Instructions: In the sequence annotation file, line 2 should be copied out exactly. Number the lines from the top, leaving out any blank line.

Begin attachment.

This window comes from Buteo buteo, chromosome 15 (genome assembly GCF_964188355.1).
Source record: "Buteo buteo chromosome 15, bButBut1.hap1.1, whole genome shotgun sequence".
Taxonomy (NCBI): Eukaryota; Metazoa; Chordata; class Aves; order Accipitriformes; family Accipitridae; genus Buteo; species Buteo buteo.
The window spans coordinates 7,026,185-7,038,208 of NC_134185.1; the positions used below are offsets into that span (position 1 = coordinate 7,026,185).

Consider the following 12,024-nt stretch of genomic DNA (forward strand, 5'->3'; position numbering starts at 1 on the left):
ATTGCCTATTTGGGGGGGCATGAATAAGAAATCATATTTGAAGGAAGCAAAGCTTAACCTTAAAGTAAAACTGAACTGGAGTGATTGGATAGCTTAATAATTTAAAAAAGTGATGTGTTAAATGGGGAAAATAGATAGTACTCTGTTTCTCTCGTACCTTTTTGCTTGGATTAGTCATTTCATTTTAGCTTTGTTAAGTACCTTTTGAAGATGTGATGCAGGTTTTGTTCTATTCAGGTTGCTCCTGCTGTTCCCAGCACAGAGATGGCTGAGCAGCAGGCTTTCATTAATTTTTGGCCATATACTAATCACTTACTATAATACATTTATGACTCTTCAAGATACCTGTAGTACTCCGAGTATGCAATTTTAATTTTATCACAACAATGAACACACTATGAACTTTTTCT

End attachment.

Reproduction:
Source record: "Buteo buteo chromosome 15, bButBut1.hap1.1, whole genome shotgun sequence".